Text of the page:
City Paper is not for tourists
Now that the Obama administration is offering waivers to states that have been bound by No Child Left Behind—-the Bush-era policy that forced schools to show year-over-year testing improvements—-WAMU reports that D.C. is joining 40 states who are applying for a waiver.
Kayleen Irizarry, the assistant superintendent of elementary and secondary education for all D.C.’s public schools, both traditional and charter, says there are a lot of aspects of No Child Left Behind she supports, but she echoes the Obama administration’s call to move beyond “bubble tests and dumbed down standards.”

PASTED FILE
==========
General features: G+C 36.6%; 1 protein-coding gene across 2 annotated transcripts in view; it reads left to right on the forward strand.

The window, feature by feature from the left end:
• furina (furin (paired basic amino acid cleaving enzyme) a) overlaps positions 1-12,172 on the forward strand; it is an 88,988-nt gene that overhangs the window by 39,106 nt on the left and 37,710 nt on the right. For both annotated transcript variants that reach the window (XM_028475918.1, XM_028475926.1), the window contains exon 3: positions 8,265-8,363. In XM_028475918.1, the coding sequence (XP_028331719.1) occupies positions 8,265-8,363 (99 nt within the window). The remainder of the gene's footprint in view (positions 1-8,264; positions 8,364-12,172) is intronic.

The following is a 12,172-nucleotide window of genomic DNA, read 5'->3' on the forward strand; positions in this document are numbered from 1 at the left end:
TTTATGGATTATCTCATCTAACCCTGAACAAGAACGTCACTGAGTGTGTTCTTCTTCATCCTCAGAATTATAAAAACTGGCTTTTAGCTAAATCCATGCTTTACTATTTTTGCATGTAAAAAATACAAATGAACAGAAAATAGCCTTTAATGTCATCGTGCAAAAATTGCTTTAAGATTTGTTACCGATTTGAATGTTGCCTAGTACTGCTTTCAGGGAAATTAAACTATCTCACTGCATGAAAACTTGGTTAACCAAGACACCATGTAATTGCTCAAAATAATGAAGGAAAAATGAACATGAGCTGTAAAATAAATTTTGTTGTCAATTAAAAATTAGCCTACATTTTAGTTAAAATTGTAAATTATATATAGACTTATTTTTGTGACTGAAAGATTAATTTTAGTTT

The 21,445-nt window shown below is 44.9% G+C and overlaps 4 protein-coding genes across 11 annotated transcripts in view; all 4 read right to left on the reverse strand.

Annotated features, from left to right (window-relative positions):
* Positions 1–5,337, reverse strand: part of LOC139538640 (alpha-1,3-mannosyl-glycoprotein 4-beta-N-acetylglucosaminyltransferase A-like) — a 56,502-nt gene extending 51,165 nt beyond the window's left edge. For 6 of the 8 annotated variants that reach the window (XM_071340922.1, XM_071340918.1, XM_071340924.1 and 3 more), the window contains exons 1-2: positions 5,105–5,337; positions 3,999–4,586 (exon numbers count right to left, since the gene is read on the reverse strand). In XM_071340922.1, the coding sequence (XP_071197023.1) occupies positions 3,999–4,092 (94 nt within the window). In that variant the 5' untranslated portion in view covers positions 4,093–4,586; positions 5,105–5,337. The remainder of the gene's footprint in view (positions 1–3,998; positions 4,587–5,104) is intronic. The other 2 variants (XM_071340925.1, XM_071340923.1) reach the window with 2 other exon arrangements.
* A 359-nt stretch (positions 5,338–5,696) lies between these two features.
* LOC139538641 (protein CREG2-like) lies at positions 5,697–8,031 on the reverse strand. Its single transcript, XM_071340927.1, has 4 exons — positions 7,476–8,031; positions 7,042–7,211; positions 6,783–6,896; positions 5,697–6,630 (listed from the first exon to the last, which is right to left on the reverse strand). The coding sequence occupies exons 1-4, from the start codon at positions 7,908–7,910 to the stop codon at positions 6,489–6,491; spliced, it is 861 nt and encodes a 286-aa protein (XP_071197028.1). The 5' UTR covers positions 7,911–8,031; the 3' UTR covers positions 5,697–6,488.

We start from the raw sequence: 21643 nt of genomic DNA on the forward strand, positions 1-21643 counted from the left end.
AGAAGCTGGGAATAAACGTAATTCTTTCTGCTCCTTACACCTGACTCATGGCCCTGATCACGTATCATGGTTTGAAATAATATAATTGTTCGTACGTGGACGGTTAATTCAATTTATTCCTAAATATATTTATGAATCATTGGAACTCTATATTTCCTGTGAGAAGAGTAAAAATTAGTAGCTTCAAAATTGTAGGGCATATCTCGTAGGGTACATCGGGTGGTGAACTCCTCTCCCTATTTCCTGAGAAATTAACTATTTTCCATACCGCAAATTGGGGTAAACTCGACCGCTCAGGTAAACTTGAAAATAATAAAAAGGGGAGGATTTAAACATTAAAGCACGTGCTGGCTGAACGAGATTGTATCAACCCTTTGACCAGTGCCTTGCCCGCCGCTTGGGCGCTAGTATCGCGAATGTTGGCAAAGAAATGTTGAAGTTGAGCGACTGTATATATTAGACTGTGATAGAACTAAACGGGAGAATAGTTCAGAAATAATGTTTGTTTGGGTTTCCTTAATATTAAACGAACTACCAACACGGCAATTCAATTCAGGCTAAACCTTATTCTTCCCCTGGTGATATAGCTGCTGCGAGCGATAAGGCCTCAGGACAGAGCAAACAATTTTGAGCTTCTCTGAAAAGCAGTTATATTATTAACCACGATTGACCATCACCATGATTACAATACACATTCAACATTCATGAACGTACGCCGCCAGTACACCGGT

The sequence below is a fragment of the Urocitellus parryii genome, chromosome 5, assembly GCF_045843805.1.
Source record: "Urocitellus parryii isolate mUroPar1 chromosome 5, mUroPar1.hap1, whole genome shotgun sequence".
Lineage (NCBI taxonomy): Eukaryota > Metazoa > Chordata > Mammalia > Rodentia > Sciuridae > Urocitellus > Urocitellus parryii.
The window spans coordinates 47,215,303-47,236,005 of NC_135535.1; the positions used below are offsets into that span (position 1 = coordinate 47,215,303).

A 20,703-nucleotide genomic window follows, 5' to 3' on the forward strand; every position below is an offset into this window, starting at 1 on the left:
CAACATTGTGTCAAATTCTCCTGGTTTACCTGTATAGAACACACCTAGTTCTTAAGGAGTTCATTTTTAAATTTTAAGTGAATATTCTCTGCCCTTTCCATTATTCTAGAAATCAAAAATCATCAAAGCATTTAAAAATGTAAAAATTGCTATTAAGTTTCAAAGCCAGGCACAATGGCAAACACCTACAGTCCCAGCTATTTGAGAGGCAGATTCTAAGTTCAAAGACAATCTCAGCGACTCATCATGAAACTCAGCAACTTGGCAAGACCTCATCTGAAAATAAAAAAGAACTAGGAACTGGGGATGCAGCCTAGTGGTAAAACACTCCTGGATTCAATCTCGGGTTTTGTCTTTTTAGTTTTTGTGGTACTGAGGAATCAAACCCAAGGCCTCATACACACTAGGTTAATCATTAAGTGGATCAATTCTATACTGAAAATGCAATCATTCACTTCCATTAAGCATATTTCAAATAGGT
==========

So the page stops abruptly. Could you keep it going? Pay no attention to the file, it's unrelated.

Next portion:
She says the problem with NCLB is it only focuses on whether a school has made the target or not. And the bar is continually being raised.
“It applied a standard that was uniform to all schools and didn’t take into account the uniqueness of a school or other contributions that get at how a school is performing,” she says. “Such as how many students are taking advanced courses, how many teachers are rated highly effective, what is our truancy rate.”
And USA Today notes that the Department of Education is simultaneously trying to cut out teacher cheating on tests in the wake of scandals in both D.C. and Atlanta.